Preparing for Crown, Pt. 1 of 4

This Crown Tournament will mark my Thirty-Third Anniversary as a fighter in the Society. The day I authorized was the day before I witnessed my first Crown Tourney. I fought in my first one year later. Since then, I can count the ones I have missed on my two hands and still hold a beer mug.

Many of you who have fought in several crown tournaments may find some of it a little obvious. Indeed, there is some general advice on training and fighting that might be of use to someone who has never fought, and never intends to fight, in Crown. As always, these are just things that I have found to be sound principles that worked for me. My only credential is having made it to twelve Crown Finals and victory in seven throughout these years.

Many have heard me use the analogy of the fighter as Craftsman. For those who have not, here it is: As a fighter, the craft we practice is the fight. Victory is its successful practice, but a craftsman does not expect to turn out a perfect piece every time. Those that love the craft, keep going back to the shop anyway. A woodworker has in his shop saws and chisels and drills. These are his tools. But what he brings to his craft is his eye for joinery, his understanding of the use of the grain, the precise angle of the chisel. These are his skills, gained by training, practice and experience. Give a mediocre craftsman the best tools and he will create a mediocre piece. Give a Master mediocre tools, and he will still turn out superior work. However, one will usually find that the Master acquires the best tools he can, and keeps them in good repair.

For the fighter, Speed, Strength, and Reach are tools. Timing, Precision and Range are skills. Increase and improve your skills, acquire and hone your tools. Now, a little philosophy about fighting in Crown. It used to be that Crown was where any up-and-coming fighter went to showcase their prowess. It was considered bad form to miss without a good reason, but there were lots of fighters who entered because they felt they had to in order to remain in the eye of the Chivalry. With the advent of the Tournaments of Chivalry this is no longer an excuse. Also, there were those who entered that hadn’t the faintest idea what it meant to be King and Queen, and didn’t particularly want the job, they just enjoyed the competition at that level. I would once have counted myself in that number. But I always fought my hardest and gave my best to every opponent, and was willing to accept the consequences. I say this to you: Don’t enter the list unless you are prepared and willing to win. If you are not willing to give your opponent your best fight, you do not belong in the Tourney. Fighting at less than 100% demeans the Tourney, dishonors your consort, and insults your opponent. If you are willing, and have the desire to sit next to your Consort on the thrones of the Greatest Kingdom in the Knowne World, read on.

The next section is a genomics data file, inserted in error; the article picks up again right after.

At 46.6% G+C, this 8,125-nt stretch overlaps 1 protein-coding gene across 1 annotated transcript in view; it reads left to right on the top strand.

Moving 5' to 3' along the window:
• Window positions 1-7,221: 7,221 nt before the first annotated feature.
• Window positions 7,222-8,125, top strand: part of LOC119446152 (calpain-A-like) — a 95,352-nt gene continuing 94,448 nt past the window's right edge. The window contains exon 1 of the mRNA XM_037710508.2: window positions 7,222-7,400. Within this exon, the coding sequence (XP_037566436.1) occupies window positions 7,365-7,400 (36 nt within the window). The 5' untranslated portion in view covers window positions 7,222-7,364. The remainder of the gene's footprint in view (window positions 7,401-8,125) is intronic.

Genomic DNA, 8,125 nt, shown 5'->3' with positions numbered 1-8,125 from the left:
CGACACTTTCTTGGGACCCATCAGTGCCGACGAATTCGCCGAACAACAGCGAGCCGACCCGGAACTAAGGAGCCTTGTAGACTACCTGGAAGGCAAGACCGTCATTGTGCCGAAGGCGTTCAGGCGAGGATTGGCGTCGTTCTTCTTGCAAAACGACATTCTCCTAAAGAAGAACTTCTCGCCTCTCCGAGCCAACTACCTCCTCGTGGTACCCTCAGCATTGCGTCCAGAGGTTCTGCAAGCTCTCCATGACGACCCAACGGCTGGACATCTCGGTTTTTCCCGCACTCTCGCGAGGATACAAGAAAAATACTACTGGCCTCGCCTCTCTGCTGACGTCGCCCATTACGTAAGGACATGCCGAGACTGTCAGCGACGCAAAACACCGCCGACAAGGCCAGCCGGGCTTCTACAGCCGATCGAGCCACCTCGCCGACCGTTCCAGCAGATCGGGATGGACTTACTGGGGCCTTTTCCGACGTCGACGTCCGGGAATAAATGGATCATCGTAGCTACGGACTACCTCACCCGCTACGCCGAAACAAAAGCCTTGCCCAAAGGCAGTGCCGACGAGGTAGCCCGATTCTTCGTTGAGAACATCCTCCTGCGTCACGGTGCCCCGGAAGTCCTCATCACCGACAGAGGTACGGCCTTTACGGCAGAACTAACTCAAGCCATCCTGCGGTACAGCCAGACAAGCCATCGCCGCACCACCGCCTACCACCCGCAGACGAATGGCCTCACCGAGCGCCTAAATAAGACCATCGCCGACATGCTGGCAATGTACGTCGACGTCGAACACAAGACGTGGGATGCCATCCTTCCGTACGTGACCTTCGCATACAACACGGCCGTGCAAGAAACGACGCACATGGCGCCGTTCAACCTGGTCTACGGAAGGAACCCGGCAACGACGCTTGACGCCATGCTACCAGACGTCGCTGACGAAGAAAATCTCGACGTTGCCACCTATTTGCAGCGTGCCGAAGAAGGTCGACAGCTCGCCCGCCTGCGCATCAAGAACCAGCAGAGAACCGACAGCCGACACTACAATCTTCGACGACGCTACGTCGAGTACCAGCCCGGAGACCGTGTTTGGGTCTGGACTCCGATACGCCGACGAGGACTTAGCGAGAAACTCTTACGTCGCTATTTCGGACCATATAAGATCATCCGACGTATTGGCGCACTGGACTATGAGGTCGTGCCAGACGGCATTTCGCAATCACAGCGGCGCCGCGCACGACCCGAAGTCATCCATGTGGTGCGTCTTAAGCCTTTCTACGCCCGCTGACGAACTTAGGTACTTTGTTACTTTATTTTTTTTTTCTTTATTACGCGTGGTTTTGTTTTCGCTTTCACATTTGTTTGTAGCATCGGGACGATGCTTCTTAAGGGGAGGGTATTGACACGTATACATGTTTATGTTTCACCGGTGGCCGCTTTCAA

Aspects of preparation for Crown, and performance in the Tourney, as with most competitive athletics, can be roughly divided between Physical and Mental. However, both of these aspects of training have the same basic purpose, to free the mind for the contest.

Physically, the equipment must be in such working order so as not to intrude on the consciousness during the contest. If your blow is hindered by a flaw in your armor design, or a failure due to damage (a wrist cuff that is too narrow, an elbow that didn’t straighten all the way) you cannot free yourself to react to any target that presents itself. The decision process of whether or not you can try for that target will constantly distract you. This can be alleviated in either of two ways: alteration of, or familiarity with, the armor.

Likewise, one must train the body to work without hindrance or hesitation. If you throw a blow that is negated by some physical debility, (a sore thumb, or a stiff shoulder) you will also be distracted. Injuries notwithstanding, practice will either lessen the problem by exercise, or familiarize you sufficiently with your limitation.

These are good general purpose observations that hold true for fighting in general, but they bear repeating particularly regarding Crown Tourney.

Part 2: Training

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